Persimmon Wind

Persimmon Wind

Persimmon Wind: A Martial Artist's Journey in Japan
Dave Lowry
Koryu Books, 2004
Buy now direct from Koryu Books!

“An engaging, provocative, and long-awaited sequel to Autumn Lightning… Dave Lowry is a latter-day Lafcadio Hearn with a bokuto!”

Karl Friday, author of Samurai, Warfare and the State in Early Medieval Japan and co-author of Legacies of the Sword: The Kashima-Shinryu and Samurai Martial Culture

“Like fine wine, good writing only gets better with aging. Likewise, Dave Lowry’s Persimmon Wind has garnered a richer, more complex taste over the years since its first publication. And like a good vintner, Diane Skoss has nurtured and reedited this wonderful book for a new generation of serious, dedicated budoka to enjoy. May they find even more textual complexity, sweetness and bittersweet wonder as I did when I first read the book!”

Wayne Muromoto, editor, Furyu: the Budo Magazine

“In Persimmon Wind, nature and culture form an unbroken unity. Dave Lowry has managed to bypass the oppressive grey of urban Japan and the glitz of neon and technology. It is as if he found a single meandering thread of purity, and this, alone he followed. Village festivals, tea ceremony, even martial arts are part of a single organic unity, not hobbies used to either pass the time or get one in touch with something lost. It is not all of Japan, by any stretch of the imagination. But it is what makes it Japan.”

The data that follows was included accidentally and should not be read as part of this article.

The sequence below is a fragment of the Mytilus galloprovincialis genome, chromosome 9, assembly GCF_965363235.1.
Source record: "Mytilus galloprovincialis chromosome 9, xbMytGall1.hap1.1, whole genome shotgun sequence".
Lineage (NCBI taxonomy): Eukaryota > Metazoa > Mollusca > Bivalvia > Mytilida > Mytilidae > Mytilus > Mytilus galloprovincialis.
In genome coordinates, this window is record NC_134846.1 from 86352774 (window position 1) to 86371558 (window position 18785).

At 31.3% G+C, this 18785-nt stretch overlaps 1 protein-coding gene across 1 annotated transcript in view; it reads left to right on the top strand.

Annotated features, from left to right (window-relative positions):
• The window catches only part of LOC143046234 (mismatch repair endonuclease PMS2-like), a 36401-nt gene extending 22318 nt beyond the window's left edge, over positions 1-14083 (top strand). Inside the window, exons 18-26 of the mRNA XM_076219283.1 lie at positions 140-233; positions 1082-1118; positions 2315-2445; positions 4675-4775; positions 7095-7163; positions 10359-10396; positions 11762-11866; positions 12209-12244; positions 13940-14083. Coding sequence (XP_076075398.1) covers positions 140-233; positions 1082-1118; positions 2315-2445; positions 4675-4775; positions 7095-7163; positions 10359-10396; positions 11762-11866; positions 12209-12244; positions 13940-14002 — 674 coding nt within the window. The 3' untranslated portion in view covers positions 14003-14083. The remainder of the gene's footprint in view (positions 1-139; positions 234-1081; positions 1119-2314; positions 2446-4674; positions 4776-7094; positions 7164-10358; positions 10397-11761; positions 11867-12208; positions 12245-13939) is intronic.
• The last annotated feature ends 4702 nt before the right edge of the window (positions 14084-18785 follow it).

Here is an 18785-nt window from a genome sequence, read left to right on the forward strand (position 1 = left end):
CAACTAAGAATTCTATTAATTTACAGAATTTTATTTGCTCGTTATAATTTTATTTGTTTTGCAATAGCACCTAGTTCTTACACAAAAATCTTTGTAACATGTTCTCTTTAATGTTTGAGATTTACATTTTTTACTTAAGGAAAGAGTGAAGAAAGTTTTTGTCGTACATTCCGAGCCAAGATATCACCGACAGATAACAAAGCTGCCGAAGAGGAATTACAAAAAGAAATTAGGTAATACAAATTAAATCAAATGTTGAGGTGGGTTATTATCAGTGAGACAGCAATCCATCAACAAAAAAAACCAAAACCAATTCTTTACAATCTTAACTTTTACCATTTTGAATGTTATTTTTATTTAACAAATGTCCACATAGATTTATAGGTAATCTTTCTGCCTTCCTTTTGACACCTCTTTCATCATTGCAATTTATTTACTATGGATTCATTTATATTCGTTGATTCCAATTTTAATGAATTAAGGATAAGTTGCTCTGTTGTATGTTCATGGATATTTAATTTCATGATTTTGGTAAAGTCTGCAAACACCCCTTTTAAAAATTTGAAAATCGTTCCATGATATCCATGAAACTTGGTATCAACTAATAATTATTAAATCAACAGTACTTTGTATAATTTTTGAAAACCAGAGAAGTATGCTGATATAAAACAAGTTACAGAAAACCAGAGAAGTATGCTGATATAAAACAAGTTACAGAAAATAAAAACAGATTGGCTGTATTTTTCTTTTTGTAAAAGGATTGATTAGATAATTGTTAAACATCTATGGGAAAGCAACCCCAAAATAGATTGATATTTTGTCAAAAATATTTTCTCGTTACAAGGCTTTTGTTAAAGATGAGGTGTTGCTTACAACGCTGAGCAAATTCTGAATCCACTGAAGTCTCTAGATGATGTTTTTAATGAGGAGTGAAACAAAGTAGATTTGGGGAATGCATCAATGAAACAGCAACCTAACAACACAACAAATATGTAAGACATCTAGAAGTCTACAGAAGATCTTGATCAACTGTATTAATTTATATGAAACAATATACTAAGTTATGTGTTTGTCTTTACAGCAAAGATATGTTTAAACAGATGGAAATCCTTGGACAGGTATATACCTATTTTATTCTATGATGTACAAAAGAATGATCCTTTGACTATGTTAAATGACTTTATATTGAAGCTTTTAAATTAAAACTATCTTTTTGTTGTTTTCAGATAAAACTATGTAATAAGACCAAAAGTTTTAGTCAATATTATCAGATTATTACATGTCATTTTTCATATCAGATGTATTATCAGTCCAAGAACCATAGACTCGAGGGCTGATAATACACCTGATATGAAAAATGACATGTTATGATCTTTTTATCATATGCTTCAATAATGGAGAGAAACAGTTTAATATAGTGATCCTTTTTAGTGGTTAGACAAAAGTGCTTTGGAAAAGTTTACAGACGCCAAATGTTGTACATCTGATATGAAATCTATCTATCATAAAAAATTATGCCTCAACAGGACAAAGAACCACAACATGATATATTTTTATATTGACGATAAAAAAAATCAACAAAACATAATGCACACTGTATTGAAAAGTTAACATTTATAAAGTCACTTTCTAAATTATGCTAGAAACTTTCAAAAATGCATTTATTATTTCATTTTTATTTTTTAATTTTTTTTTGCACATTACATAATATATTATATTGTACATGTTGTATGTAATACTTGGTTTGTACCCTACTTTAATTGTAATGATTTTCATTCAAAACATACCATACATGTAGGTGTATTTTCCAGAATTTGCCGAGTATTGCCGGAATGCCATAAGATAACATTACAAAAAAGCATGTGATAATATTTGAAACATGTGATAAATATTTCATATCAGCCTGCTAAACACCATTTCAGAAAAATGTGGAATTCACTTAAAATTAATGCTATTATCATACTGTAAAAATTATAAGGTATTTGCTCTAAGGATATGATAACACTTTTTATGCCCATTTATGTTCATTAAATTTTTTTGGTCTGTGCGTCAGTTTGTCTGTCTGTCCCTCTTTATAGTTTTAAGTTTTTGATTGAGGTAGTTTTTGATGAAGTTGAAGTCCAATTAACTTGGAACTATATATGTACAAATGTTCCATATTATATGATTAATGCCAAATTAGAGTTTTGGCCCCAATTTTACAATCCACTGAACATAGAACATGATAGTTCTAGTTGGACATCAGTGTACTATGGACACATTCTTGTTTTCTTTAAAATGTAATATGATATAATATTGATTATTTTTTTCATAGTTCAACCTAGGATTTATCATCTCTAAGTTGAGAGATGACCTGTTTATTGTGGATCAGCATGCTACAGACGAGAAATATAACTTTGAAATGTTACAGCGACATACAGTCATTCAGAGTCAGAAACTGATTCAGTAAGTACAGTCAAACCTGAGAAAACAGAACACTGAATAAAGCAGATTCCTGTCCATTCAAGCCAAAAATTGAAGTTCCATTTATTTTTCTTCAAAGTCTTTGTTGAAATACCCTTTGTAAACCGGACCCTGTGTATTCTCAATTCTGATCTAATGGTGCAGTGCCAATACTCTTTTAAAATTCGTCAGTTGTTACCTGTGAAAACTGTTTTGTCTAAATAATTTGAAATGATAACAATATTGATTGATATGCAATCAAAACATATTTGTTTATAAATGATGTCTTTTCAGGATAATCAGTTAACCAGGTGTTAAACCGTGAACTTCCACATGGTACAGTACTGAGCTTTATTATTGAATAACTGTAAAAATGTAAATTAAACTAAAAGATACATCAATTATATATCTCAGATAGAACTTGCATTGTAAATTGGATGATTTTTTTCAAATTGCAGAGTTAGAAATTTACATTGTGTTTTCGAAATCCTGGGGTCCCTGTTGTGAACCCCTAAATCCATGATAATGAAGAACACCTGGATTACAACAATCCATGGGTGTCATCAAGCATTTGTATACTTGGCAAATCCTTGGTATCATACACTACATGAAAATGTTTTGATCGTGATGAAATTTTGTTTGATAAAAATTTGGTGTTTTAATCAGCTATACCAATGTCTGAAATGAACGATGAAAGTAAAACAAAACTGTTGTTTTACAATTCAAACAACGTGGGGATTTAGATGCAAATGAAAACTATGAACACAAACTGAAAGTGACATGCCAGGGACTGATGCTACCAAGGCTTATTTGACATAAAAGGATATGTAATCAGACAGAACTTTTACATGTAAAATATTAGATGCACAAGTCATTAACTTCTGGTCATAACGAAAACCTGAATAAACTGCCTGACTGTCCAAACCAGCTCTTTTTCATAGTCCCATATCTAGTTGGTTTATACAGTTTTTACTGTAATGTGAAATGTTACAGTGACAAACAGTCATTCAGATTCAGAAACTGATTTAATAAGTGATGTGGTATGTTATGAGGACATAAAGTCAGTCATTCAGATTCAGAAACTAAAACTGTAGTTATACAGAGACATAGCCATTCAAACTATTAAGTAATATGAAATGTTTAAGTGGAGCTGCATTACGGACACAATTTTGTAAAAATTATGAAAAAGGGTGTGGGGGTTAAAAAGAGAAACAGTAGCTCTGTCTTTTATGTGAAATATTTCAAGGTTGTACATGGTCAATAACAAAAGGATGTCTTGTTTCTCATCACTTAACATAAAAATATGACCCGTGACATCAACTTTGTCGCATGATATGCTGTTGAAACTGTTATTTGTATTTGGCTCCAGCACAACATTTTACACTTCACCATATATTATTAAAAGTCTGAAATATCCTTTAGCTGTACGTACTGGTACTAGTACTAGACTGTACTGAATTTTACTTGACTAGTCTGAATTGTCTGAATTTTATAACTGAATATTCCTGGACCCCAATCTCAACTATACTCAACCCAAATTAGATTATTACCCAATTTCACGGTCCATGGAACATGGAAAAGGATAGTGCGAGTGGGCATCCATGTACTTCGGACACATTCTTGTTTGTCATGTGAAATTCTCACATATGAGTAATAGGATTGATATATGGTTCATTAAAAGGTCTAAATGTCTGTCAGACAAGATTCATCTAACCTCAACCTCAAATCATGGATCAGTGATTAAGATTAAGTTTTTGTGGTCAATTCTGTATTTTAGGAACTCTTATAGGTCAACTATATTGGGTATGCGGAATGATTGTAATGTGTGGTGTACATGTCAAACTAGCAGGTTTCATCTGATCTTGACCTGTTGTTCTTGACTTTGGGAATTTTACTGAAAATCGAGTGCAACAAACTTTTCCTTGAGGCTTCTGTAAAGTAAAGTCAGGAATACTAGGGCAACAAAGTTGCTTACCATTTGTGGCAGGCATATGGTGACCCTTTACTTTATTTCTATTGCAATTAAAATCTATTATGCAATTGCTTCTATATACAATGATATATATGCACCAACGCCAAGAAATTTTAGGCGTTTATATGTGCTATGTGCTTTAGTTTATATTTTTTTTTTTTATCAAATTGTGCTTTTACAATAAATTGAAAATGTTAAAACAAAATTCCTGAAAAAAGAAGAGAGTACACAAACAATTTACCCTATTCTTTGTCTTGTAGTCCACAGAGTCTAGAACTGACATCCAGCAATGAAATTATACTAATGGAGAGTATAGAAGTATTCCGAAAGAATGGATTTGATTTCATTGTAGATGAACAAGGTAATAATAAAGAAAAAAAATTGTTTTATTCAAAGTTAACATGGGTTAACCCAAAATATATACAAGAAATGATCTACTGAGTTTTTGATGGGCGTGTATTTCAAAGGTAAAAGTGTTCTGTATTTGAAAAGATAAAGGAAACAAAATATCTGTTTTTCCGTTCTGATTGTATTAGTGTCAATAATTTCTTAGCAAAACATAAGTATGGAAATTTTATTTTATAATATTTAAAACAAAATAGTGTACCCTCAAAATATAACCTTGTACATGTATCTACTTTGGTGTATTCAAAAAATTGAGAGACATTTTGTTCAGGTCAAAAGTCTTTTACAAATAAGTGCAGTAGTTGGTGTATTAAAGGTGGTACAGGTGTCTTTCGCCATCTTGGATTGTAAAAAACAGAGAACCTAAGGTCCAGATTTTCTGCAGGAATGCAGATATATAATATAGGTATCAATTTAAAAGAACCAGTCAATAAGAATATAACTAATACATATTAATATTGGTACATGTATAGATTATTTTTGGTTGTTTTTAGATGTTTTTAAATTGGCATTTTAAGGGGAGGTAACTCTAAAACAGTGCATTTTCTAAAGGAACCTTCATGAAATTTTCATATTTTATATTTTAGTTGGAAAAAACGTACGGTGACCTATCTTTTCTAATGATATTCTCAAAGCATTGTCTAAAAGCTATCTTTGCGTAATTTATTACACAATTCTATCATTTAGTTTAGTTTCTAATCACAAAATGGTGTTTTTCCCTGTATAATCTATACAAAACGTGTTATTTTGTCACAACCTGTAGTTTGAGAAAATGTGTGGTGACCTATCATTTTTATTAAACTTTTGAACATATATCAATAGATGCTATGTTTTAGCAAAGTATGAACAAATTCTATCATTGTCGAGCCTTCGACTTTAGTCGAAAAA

Ellis Amdur, author of Dueling with O-sensei and Old School: Essays on Japanese Martial Traditions

If you can’t get to Japan to do your training, buy this book and read it. It’s the next best thing to being there! Honestly, this is the book I wish I could have written. Dave Lowry has managed to accurately capture in exquisite detail the Japan martial arts experience.

Persimmon Wind tells the story of Lowry’s visit to his Japanese teacher in Japan some twenty years after his teacher had returned to his native country. Describing his journey to his sensei’s home (by way of Tokyo and Suwa), he interweaves musings on his daily encounters–with the old ryokan-keeper who owned a precious bokken, with a typhoon, and even perhaps a ghost or two–with reflections on local history that are sure to both entertain and educate.

We’re fortunate to be able to present here at an illustrated excerpt from a couple of my favorite chapters, “Yagyu Village” and “Obligations.”

Diane Skoss

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